Imaging stress and magnetism at high pressures using a nanoscale quantum sensor

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Hsieh, S.
Bhattacharyya, P.
Zu, C.
Mittiga, T.
Smart, T.
Machado, F.
Kobrin, B.
Hohn, T.
Rui, N.
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Aerospace Engineering

The Department of Aerospace Engineering seeks to instruct the design, analysis, testing, and operation of vehicles which operate in air, water, or space, including studies of aerodynamics, structure mechanics, propulsion, and the like.

The Department of Aerospace Engineering was organized as the Department of Aeronautical Engineering in 1942. Its name was changed to the Department of Aerospace Engineering in 1961. In 1990, the department absorbed the Department of Engineering Science and Mechanics and became the Department of Aerospace Engineering and Engineering Mechanics. In 2003 the name was changed back to the Department of Aerospace Engineering.

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  • Department of Aerospace Engineering and Engineering Mechanics (1990-2003)

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Ames National Laboratory

Ames National Laboratory is a government-owned, contractor-operated national laboratory of the U.S. Department of Energy (DOE), operated by and located on the campus of Iowa State University in Ames, Iowa.

For more than 70 years, the Ames National Laboratory has successfully partnered with Iowa State University, and is unique among the 17 DOE laboratories in that it is physically located on the campus of a major research university. Many of the scientists and administrators at the Laboratory also hold faculty positions at the University and the Laboratory has access to both undergraduate and graduate student talent.

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Mechanical Engineering
The Department of Mechanical Engineering at Iowa State University is where innovation thrives and the impossible is made possible. This is where your passion for problem-solving and hands-on learning can make a real difference in our world. Whether you’re helping improve the environment, creating safer automobiles, or advancing medical technologies, and athletic performance, the Department of Mechanical Engineering gives you the tools and talent to blaze your own trail to an amazing career.
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Materials Science and Engineering
Materials engineers create new materials and improve existing materials. Everything is limited by the materials that are used to produce it. Materials engineers understand the relationship between the properties of a material and its internal structure — from the macro level down to the atomic level. The better the materials, the better the end result — it’s as simple as that.
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Aerospace EngineeringAmes National LaboratoryMechanical EngineeringMaterials Science and Engineering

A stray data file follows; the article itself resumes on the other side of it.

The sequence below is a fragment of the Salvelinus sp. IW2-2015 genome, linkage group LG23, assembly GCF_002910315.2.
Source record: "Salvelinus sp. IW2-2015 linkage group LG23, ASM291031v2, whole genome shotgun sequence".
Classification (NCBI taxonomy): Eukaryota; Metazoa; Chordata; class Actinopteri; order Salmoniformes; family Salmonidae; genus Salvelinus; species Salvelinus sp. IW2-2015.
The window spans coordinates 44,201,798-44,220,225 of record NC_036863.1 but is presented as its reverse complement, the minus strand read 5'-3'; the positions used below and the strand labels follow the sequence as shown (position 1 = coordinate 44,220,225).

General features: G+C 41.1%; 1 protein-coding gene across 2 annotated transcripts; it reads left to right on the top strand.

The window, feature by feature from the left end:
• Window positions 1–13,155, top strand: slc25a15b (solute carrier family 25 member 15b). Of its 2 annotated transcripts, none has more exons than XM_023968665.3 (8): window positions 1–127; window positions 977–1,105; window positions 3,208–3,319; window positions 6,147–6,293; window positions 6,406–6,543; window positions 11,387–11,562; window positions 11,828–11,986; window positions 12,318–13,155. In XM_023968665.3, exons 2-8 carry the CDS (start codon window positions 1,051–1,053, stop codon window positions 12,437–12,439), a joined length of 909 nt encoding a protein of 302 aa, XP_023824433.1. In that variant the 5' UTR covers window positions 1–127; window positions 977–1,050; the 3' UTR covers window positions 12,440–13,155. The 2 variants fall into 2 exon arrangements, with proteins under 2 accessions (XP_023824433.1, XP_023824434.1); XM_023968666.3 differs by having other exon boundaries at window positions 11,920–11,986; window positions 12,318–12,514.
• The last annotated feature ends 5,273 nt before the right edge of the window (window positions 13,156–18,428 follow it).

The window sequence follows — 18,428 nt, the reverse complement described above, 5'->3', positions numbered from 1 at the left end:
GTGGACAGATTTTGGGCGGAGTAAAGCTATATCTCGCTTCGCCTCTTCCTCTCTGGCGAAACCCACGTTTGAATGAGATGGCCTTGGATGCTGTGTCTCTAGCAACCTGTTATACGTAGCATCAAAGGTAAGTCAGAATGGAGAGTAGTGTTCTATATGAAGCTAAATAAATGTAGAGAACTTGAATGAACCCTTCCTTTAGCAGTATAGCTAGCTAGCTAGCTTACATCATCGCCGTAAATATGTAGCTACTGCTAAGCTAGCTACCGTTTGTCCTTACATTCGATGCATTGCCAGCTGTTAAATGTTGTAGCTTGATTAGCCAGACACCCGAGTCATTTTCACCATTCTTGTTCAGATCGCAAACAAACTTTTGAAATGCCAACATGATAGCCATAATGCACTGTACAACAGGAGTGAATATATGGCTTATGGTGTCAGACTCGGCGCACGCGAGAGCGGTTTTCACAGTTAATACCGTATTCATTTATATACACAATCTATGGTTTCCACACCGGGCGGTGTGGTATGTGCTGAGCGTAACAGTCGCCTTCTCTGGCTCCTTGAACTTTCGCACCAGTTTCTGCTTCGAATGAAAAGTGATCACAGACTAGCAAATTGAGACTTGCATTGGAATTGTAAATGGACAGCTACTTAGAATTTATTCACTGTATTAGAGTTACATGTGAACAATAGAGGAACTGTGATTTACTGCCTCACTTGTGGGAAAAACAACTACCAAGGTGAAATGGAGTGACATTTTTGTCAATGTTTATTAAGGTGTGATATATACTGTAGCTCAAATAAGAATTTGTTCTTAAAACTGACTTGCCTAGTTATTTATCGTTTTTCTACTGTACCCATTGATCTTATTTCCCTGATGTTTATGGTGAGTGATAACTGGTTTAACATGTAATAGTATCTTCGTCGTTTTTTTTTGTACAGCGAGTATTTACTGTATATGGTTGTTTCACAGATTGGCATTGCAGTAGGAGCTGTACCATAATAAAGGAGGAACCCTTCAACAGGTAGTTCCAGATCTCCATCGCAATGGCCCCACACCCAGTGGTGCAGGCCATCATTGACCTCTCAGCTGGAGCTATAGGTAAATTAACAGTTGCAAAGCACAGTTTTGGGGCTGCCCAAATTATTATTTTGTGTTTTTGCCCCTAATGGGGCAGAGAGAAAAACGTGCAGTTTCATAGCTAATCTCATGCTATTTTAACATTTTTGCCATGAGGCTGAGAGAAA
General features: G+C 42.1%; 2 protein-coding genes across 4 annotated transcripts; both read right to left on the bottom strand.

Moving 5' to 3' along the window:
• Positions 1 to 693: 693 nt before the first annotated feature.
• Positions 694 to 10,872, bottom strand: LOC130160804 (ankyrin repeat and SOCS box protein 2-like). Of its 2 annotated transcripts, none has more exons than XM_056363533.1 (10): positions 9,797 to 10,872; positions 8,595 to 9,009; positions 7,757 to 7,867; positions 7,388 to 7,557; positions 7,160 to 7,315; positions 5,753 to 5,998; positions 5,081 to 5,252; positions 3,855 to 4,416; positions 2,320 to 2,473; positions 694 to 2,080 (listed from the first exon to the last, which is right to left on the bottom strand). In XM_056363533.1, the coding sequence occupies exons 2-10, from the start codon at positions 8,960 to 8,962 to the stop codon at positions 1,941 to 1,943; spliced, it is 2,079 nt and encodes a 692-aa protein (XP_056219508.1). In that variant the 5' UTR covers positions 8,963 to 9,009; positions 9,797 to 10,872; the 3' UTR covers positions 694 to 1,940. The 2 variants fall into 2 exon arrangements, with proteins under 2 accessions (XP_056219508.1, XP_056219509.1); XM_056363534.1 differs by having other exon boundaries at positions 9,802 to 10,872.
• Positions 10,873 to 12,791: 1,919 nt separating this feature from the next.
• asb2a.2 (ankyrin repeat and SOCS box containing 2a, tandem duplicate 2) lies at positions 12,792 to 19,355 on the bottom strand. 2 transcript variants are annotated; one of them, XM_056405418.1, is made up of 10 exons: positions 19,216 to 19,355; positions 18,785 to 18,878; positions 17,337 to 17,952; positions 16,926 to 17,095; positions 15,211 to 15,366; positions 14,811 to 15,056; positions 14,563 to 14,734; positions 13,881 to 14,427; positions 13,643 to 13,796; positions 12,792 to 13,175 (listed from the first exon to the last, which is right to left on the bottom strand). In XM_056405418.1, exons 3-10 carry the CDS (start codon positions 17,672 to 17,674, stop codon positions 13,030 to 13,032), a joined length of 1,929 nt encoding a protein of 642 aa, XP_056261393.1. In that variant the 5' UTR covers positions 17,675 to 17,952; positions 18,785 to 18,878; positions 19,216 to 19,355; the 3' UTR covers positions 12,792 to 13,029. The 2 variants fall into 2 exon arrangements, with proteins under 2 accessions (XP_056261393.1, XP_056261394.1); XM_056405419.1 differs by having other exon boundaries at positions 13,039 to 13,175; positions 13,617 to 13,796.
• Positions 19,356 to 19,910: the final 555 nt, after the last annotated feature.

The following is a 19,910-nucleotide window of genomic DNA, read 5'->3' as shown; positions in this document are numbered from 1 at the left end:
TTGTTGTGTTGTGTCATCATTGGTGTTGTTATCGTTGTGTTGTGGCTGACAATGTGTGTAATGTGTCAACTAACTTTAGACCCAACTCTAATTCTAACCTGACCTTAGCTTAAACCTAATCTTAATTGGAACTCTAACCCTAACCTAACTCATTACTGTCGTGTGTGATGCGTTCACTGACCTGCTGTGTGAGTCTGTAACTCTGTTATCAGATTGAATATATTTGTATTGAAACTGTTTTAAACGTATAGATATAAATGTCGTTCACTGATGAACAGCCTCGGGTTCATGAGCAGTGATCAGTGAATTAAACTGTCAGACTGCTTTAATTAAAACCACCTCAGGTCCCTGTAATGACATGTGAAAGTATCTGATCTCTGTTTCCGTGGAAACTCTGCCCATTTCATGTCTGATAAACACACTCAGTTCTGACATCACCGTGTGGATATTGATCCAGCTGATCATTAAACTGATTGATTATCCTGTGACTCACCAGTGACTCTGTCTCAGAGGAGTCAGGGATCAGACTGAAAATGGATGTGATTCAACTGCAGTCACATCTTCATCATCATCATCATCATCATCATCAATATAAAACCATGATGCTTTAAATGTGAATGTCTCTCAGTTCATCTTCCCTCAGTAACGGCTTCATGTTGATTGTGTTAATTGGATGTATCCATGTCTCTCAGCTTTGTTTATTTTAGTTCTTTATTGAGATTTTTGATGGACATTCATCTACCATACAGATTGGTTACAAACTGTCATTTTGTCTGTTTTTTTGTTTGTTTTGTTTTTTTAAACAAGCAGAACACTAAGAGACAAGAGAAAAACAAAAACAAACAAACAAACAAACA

Pressure alters the physical, chemical and electronic properties of matter. The development of the diamond anvil cell (DAC) enables tabletop experiments to investigate a diverse landscape of high-pressure phenomena ranging from the properties of planetary interiors to transitions between quantum mechanical phases. In this work, we introduce and utilize a novel nanoscale sensing platform, which integrates nitrogen-vacancy (NV) color centers directly into the culet (tip) of diamond anvils. We demonstrate the versatility of this platform by performing diffraction-limited imaging (~600 nm) of both stress fields and magnetism, up to pressures ~30 GPa and for temperatures ranging from 25-340 K. For the former, we quantify all six (normal and shear) stress components with accuracy <0.01 GPa, offering unique new capabilities for characterizing the strength and effective viscosity of solids and fluids under pressure. For the latter, we demonstrate vector magnetic field imaging with dipole accuracy <10−11 emu, enabling us to measure the pressure-driven α↔ε phase transition in iron as well as the complex pressure-temperature phase diagram of gadolinium. In addition to DC vector magnetometry, we highlight a complementary NV-sensing modality using T1 noise spectroscopy; crucially, this demonstrates our ability to characterize phase transitions even in the absence of static magnetic signatures. By integrating an atomic-scale sensor directly into DACs, our platform enables the in situ imaging of elastic, electric and magnetic phenomena at high pressures.


This is a pre-print of the article Hsieh, S., P. Bhattacharyya, C. Zu, T. Mittiga, T. J. Smart, F. Machado, B. Kobrin et al. "Imaging stress and magnetism at high pressures using a nanoscale quantum sensor." arXiv preprint arXiv:1812.08796 (2018). Posted with permission.

Mon Jan 01 00:00:00 UTC 2018